Preparing for the worst


A new report exploring the common traits of contagious pathogens finds shared characteristics in pandemics you might not expect.

Undertaken by the Johns Hopkins Centre for Health Security, The Characteristics of Pandemic Pathogens is a new study hoping to improve global pandemic preparedness by ‘identifying the attributes of microorganisms most likely to cause a global catastrophic biological event.


Respiratory Transmission

The researchers found that one of the fundamental traits of pandemics is efficient transmission from human-to-human – with perhaps the most effective (and dangerous) means of travel being contamination through air.

Speaking to Live Science, Dr Amesh Adalja, senior scholar at the Johns Hopkins Center for Health Security in Baltimore, said: We need to get serious about respiratory viruses.

“[There is] a lot of focus on diseases that aren’t going to be able to change civilization in a way that something that’s spread through the respiratory route would be.”

Airborne pathogens aren’t the only trait to be weary of though in trying to spot a pandemic.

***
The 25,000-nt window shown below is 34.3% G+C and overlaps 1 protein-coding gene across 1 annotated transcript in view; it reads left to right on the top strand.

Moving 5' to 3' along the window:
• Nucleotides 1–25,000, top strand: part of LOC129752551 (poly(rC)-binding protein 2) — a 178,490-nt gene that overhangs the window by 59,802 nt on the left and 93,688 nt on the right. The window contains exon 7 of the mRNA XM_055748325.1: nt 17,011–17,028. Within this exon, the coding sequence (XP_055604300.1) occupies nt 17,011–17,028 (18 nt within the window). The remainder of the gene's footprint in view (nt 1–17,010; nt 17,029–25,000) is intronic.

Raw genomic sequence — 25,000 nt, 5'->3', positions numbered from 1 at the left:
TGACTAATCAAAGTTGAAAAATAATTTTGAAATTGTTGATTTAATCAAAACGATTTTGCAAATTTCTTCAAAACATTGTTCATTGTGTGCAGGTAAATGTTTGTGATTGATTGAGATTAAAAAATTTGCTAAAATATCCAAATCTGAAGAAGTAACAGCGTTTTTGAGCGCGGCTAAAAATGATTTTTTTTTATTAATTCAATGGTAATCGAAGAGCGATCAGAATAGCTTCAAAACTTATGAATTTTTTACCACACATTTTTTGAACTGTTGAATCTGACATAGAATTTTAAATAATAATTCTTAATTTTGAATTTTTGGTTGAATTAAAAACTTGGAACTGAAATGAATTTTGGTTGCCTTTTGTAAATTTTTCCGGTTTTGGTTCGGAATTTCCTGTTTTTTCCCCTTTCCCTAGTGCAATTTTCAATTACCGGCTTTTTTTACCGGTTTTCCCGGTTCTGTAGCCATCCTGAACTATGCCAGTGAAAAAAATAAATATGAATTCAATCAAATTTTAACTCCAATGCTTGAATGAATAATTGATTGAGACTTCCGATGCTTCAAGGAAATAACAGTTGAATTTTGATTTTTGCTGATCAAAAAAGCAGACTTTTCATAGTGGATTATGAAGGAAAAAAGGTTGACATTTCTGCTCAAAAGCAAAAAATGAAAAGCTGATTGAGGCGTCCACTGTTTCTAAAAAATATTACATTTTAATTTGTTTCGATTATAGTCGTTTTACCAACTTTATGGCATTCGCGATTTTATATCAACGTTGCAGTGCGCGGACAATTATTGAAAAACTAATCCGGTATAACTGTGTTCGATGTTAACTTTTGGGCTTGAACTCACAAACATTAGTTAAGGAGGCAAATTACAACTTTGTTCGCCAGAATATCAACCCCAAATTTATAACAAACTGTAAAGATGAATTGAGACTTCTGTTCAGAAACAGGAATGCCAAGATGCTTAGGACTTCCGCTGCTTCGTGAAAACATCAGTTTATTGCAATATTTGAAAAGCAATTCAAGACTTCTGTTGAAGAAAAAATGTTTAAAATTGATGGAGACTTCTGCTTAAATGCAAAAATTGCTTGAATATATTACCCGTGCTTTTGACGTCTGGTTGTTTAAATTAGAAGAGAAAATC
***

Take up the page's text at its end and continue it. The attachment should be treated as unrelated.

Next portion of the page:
Low but significant fatality rate

Perhaps a surprising finding of the report is that an effective pandemic would have a “low but significant” fatality rate.

“[It’s] not always going to be somebody dying a horrible death… it could be a very minimal case, symptoms-wise, Adalja said, “it just has to make a lot of people sick.”

Practically speaking – if an infection or virus kills too many of its hosts too quickly, they won’t be able to pass it on.

However, perhaps the most important common trait of a pandemic is that the population need to be largely immunologically naïve for it to take hold and spread.


Immunologically naïve

While bacterial infections have reached pandemic levels in the past, such as the black plague of 1347-1351, the advancement of antibacterial therapies is limiting the likelihood of bacterial global recurrences.

RNA viruses however, would be ideal candidates as they mutate easily and are difficult to vaccinate against.

Much funding and research is being done on tracking and cataloguing lethal pathogens, the researchers say, but more focus should be given to new viruses and mutations than on those that have caused pandemics before.



In response to its findings, the report calls on governments, scientists, medical practitioners and pharmaceutical companies to take action on a number of points, including:

  • improved surveillance of viruses,
  • an increased emphasis on developing antiviral drugs, and
  • a more flexible approach to research and for new/undiscovered RNA viruses.

But one of the simplest ways to prepare and prevent pandemics, they argue, is for more testing to be done at the initial diagnosis to find out the exact cause of illness.


Read the report in full on the Centre For Health Security website here.